Background info: A Hebrew slave who wants to extend his term of servitude can have his ear pierced. In such a case he will serve until the Jubilee year. But at the Jubilee year he loses his option of continuing to serve. He must go free.
In this baraita the slave does not want to go free. The master strikes him in order to get him to leave his house. The baraita rules that if the master injures him, he is exempt.
What does this prove with regard to the question: "Can a person take justice into his own hands?"
Why does it matter if the slave is a thief?
And according to this line, if he is not a thief and the master injures him in an attempt to get him to go free the master is liable. Why?
The assumption is that the slave was not a thief during his term of servitude, for if he had been a thief all along, the master would have kicked him out long ago or at least punished him accordingly. So how come he suddenly turned into a thief now?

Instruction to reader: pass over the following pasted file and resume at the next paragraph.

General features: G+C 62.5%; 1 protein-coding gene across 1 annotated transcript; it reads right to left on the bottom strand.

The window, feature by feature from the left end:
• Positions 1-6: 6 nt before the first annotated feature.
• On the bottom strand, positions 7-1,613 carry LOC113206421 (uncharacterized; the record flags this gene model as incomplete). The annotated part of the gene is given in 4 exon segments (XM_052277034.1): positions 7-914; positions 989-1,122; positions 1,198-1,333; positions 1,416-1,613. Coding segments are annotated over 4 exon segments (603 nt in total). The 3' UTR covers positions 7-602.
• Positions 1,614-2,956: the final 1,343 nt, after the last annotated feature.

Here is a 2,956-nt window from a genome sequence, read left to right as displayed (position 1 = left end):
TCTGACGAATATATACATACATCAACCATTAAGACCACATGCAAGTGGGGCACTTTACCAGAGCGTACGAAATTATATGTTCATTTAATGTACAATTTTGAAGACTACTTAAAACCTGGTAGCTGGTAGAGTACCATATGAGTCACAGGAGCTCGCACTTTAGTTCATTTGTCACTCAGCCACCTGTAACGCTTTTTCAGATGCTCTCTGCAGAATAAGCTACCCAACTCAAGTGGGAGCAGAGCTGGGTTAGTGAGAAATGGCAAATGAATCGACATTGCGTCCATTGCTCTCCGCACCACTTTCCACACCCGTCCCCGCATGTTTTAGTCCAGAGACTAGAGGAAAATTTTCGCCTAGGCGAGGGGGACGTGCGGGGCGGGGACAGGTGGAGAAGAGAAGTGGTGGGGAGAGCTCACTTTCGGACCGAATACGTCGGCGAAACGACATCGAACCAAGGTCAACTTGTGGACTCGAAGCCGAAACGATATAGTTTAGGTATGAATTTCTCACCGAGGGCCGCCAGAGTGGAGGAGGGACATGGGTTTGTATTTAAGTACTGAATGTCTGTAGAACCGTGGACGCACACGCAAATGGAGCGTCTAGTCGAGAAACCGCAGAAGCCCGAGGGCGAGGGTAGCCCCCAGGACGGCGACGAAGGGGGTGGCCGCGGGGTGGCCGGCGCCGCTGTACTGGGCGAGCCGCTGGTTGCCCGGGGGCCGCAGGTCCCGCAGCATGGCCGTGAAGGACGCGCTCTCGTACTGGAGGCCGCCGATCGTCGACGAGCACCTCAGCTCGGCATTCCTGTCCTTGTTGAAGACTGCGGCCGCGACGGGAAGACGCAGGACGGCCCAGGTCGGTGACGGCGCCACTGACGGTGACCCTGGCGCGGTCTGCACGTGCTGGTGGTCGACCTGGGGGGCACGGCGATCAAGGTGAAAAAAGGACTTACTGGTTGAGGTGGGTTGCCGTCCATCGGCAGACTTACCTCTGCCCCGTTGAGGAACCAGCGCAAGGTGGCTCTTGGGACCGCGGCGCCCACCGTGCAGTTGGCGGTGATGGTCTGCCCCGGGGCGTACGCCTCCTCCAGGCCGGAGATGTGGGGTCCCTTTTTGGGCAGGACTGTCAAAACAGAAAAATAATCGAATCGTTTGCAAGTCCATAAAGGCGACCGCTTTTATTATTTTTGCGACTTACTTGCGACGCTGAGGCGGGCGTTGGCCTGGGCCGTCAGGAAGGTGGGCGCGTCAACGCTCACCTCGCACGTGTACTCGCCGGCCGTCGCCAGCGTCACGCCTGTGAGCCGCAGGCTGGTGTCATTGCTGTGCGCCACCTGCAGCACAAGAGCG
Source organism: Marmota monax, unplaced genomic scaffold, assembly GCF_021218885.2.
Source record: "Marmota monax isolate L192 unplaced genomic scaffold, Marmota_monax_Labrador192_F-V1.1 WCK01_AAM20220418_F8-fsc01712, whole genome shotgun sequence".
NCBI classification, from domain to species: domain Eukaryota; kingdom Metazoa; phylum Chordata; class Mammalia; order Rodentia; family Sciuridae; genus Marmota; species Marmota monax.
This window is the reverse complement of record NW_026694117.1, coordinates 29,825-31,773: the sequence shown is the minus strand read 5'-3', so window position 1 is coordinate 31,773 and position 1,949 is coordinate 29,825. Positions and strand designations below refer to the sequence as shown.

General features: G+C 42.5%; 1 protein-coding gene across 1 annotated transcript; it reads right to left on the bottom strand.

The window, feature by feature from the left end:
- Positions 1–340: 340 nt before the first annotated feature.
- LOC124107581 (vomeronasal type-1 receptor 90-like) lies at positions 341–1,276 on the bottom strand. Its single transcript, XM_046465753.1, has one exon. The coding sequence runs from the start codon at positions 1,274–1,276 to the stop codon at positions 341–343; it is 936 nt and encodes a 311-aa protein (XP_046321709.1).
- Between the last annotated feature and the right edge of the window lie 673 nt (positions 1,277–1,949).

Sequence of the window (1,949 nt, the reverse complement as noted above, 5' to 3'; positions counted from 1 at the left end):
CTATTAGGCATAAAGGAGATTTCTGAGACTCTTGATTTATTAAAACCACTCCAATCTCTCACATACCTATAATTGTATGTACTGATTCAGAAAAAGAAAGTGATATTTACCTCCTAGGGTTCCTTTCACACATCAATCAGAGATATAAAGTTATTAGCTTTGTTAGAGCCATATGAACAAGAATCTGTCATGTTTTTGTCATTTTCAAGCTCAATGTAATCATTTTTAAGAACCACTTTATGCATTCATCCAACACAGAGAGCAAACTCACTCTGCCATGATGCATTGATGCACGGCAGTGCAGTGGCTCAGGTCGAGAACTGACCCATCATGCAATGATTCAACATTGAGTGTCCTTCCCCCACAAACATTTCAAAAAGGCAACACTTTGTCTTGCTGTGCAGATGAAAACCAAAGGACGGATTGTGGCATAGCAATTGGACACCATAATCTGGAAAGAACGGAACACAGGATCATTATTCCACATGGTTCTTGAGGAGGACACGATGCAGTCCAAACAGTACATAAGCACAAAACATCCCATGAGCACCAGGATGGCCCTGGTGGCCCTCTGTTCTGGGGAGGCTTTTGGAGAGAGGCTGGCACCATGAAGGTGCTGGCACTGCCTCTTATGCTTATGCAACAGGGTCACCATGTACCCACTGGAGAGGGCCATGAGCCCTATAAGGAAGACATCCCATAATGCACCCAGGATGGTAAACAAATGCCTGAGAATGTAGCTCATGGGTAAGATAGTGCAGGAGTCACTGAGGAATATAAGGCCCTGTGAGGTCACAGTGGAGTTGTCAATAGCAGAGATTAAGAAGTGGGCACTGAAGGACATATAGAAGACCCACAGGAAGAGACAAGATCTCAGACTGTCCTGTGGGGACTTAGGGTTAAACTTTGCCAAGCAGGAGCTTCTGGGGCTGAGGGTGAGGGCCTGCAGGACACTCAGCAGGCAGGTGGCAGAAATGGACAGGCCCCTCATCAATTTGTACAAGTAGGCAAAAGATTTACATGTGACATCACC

Rav Naḥman bar Yitzḥak said: The baraita refers to a slave whose master provided a Canaanite maidservant to him. Until now, it was permitted for him have sex with her, but now that he is free, it is prohibited.
How does this effect the overall argument?
איסורא - ורשאי להלקותו ולהפרישו דהאי דינא לאו לנפשיה הוא:
[She is] prohibited [to him]: And he [the master] may strike him to separate him from her, for this "justice" is not for his own sake.
Again, what does R. Nahman b. Yitzchak think about taking justice into one's own hands? When is it allowed, and when is it not?
ת"ש המניח את הכד ברה"ר ובא אחר ונתקל בה ושברה פטור. טעמא דנתקל בה הא שברה חייב
Come and hear: One who places a jug in the public domain and another person comes and stumbles on it and breaks it, he is exempt. The reason is that he stumbled on it. But if he broke it intentionally, he is liable.